By Johnny Everette
Gender violence is a real thing. All throughout history, there have been men that have assumed the dominant role of the two genders and used physical violence to demonstrate that dominance.
On Thursday, Oct. 10, the students of William Peace University worked to spread the word, and the word is “Stop.”
The school teamed up with Walk, an organization devoted to help stop gender violence, and had the athletes of WPU’s sports teams show everyone what it looks like to walk a mile in a woman’s shoes, literally. The participants walked two laps around the school, roughly one mile, while wearing high heels.
This event was made possible by SAAC, Student Athlete Advisory Commitee, and WPU’s psychology club for donating the shoes worn during the walk.
The event was part of Gender and Sexuality Diversity Week, hosted by the WPU Diversity Committee.
“I’m very proud to be part of a community that is willing to protest against violence in general and sexualized gender violence specifically,” said Dr. Elizabeth Kusko, professor of political science at WPU.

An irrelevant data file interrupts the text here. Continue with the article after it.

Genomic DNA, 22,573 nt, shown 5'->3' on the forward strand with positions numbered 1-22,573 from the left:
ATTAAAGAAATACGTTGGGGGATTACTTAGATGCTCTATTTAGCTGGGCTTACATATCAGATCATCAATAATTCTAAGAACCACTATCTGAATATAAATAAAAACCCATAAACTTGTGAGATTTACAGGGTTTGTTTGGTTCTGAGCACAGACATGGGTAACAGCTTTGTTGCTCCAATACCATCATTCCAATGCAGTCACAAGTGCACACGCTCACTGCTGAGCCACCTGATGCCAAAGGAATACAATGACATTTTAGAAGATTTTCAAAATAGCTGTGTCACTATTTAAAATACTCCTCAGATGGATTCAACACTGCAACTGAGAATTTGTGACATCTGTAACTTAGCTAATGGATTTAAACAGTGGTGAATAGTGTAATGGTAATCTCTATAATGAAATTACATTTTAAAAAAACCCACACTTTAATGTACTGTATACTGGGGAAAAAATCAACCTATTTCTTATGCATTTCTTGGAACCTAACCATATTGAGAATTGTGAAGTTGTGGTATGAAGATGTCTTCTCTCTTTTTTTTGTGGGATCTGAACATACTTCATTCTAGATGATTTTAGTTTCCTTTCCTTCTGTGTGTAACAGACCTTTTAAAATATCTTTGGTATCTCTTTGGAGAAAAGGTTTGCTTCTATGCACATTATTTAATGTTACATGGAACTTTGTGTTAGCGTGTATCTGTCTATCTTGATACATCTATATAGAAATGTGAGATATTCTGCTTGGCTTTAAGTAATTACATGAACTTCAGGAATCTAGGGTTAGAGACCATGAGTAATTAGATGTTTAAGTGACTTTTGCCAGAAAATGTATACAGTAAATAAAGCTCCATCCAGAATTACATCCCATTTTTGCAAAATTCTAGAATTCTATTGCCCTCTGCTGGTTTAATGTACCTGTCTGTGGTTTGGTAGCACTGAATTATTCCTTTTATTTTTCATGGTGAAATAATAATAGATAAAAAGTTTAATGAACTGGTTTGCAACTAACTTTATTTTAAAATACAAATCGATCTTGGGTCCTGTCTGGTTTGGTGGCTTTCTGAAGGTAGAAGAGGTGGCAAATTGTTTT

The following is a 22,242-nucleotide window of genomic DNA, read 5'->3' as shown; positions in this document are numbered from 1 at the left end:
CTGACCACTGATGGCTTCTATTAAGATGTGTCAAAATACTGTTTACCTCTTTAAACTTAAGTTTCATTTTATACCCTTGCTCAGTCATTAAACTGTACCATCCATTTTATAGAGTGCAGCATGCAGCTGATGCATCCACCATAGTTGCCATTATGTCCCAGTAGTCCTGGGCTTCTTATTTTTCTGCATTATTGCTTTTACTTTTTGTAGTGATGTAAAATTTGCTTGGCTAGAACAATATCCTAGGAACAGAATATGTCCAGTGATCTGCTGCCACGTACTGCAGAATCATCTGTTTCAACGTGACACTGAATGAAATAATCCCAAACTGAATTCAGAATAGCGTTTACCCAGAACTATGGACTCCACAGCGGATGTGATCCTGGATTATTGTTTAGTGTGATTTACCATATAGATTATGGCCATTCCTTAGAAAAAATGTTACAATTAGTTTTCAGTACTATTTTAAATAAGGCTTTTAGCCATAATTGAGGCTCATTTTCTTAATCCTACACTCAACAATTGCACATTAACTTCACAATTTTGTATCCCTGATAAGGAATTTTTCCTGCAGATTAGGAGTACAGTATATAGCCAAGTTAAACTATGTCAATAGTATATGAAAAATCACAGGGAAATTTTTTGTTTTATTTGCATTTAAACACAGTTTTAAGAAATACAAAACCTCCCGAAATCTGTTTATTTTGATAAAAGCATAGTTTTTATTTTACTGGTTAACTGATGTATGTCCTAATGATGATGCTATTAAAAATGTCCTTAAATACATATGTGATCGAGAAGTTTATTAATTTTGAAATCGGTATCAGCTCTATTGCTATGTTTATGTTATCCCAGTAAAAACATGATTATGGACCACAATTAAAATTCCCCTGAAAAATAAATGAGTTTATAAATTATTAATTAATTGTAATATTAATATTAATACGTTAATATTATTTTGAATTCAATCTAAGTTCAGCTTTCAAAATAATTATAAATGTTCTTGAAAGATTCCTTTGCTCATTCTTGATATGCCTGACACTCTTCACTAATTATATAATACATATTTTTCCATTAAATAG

While the athletes were walking, organizers passed out flyers with important tips for men to help put a stop to gender violence.
These tips were:
- Realize gender violence is a men’s issue that affects women that you care about.
- Don’t remain silent-confront the abusive behavior in other males.
- Understand how your own attitudes and actions may perpetuate sexism and violence and work towards changing them.
- Gently offer your help and support if you suspect that a woman close to you is being abused or has been sexually assaulted.
- Respect women and treat them as equals.
- Be an ally to women who are working to end all forms of gender violence.
- Recognize and speak out against homophobia and gay-bashing.
- Educate yourself and others about masculinity gender inequality, and the root causes of gender violence.
- Mentor and teach boys about how to be men in ways that don’t involve degrading or abusing girls and women.
- Refuse to purchase any magazines, videos, or music that portray women in a degrading or violent matter.